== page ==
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Patrick Titzler for IBM Developer

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Introducing Elyra pipelines with custom component support

The Elyra open source project for JupyterLab aims to simplify common data science tasks. Its most popular feature is the Visual Pipeline Editor, which is used to create pipelines without the need for coding. You can run these pipelines in JupyterLab or on Kubeflow Pipelines or Apache Airflow.


Elyra 3.0 extends the pipeline capabilities by adding experimental support for custom components. Before I dive into specifics and outline why support is still experimental in the initial releases, let's recap a few concepts.

A pipeline comprises nodes that are connected with each other to form a graph. The graph defines dependencies between the nodes, governing the order in which the nodes are executed. The example pipeline shown below executes a Python script and several Jupyter notebooks.


Nodes are implemented using components. To create the pipeline shown above, you'll need components that can execute Python scripts and Jupyter notebooks. Most components are configurable to make them re-usable. For file-based components, such a configuration might include the file name and the container image where the file is executed in.


In Elyra, the processing of Jupyter notebooks, Python scripts, and R scripts is implemented using a single component. This component is referred to as a generic component because it is supported in all runtime environments.

The pipeline editor then exposes this component under different names in the palette, which is located on the left-hand side. (You can add nodes to the pipeline by selecting a component from the palette and dropping it on the canvas.)


Pipelines that only include generic components are referred to as generic pipelines because you can run them in any runtime environment Elyra supports.

Take a look at the tutorials if you are new to Elyra and would like to learn more about how to use the Visual Pipeline Editor to create a pipeline. If you've used Elyra before, we recommend reviewing the recently published Best practices topic in the User Guide. We've only now gotten around to documenting some of the things that make your life easier!

Experimental support for custom components

Custom components are similar to generic components in that they only implement a single task, such as load data, train a model, or send an email. However, these components are only supported for Kubeflow Pipelines
and Apache Airflow and are implemented in a runtime specific form.

The screen capture below depicts the pipeline editor for Apache Airflow pipelines. The palette, shown on the left, is by default divided into two categories — one for generic components and one for custom components. Note the Airflow specific components in the second category, such as the BashOperator and the SimpleHttpOperator, which process a bash command and an HTTP request, respectively.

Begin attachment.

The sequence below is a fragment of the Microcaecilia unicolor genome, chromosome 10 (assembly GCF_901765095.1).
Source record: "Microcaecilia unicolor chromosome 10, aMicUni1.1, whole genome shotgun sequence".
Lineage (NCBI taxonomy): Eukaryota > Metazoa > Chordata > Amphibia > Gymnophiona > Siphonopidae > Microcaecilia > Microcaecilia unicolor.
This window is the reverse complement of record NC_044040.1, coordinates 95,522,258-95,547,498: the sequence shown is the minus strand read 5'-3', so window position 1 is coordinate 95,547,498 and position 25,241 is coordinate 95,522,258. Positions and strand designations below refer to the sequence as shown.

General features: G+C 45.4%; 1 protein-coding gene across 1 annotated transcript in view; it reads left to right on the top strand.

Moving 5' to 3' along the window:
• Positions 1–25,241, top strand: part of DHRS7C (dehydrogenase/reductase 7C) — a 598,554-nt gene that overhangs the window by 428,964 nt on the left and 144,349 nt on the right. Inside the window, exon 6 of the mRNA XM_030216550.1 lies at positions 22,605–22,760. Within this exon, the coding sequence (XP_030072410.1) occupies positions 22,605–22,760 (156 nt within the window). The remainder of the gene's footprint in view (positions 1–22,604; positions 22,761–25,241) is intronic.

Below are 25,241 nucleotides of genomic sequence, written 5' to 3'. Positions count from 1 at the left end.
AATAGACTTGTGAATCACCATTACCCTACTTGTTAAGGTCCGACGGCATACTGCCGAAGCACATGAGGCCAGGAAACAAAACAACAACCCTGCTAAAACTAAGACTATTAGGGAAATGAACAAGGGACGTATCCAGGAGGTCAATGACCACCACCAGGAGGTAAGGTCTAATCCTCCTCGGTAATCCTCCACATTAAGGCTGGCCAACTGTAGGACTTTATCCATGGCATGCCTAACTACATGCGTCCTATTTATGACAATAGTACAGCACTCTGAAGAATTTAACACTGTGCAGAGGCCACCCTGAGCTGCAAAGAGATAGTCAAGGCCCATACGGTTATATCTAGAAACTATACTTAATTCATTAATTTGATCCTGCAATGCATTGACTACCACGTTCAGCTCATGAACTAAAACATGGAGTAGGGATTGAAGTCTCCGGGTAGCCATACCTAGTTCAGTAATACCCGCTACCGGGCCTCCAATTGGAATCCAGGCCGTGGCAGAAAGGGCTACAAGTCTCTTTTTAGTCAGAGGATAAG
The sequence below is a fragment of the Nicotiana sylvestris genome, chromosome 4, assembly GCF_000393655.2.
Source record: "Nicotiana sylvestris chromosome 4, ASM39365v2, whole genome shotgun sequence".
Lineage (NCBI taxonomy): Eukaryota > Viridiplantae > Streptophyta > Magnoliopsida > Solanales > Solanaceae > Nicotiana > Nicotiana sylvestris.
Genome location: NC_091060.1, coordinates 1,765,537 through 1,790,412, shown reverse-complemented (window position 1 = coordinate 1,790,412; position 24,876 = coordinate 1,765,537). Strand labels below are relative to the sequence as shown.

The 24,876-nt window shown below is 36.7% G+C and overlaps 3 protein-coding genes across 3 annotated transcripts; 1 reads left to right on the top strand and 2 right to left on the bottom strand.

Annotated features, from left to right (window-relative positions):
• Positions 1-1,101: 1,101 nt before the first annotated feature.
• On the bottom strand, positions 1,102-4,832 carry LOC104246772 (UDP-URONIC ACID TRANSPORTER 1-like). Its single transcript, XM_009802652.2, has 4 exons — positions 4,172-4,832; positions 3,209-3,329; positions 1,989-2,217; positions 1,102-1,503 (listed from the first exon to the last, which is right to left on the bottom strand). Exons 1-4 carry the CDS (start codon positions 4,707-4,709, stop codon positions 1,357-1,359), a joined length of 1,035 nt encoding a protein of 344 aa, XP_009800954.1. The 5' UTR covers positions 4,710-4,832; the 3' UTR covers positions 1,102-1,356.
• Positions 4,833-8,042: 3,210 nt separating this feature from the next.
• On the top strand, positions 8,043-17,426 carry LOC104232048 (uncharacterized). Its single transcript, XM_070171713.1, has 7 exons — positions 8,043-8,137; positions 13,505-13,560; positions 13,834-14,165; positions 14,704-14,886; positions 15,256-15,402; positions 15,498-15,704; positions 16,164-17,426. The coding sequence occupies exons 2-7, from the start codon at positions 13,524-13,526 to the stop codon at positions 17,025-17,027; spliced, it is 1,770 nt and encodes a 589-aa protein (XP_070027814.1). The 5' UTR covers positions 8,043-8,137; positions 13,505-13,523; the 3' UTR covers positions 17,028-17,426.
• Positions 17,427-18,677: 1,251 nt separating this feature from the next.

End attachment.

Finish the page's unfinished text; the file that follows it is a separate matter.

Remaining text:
Pipelines that utilize custom components are called runtime specific pipelines because it is not possible to run a pipeline that was created for Kubeflow Pipelines on Apache Airflow and vice versa.

Get started with pipelines

Once you've installed Elyra, it is easy to get started with pipelines. The JupyterLab launcher now includes tiles for each pipeline type: one for generic pipelines, and one for each supported pipeline runtime platform.


Click the desired pipeline editor tile and you are ready to compose a pipeline from the components that are supported for the selected platform.

To get you going quickly, the component registry includes a few example custom components for each runtime platform. The Elyra examples GitHub repository includes information about those components and pipelines that illustrate their usage. These components are included for illustrative purposes only. Unless stated otherwise, the components were not created by the Elyra community and are therefore provided as is.

Opportunities for growth

In the initial 3.0 release, Elyra’s support for custom components is rather limited. Many features are still under development, planned for a future release, or in the backlog without a specific target release. Some of the high priority features for the next releases are:

  • Data exchange between custom components: Components commonly produce outputs that other components require as input. Currently, custom components are isolated from each other and cannot exchange data. (Data exchange between generic components is already supported.)
  • Data exchange between generic components and custom components: Same as above.
  • Manage component registry: Provide a UI and/or CLI that allows for the addition, editing, or deletion of components. Currently, components can only be managed manually.

For an up-to-date feature status please refer to this forum thread.

Use Watson Studio services in pipelines
Pipelines can also take advantage of external services using custom components. If you are looking for a managed solution for Watson Studio services, check out this IBM Watson Studio Pipeline article. It illustrates how to run notebooks, refine data, run AutoAI experiments, and deploy a model.

Watson Studio Pipelines

Your opportunity to help us improve Elyra

Elyra is a fairly new open source project that is currently maintained by a small community of JupyterLab enthusiasts. We welcome contributions of any kind, such as feedback, bug reports, bug fixes, features, or documentation. To learn more about how you can make a difference refer to the Getting help topic in the documentation.

On behalf of the community: Thank You!

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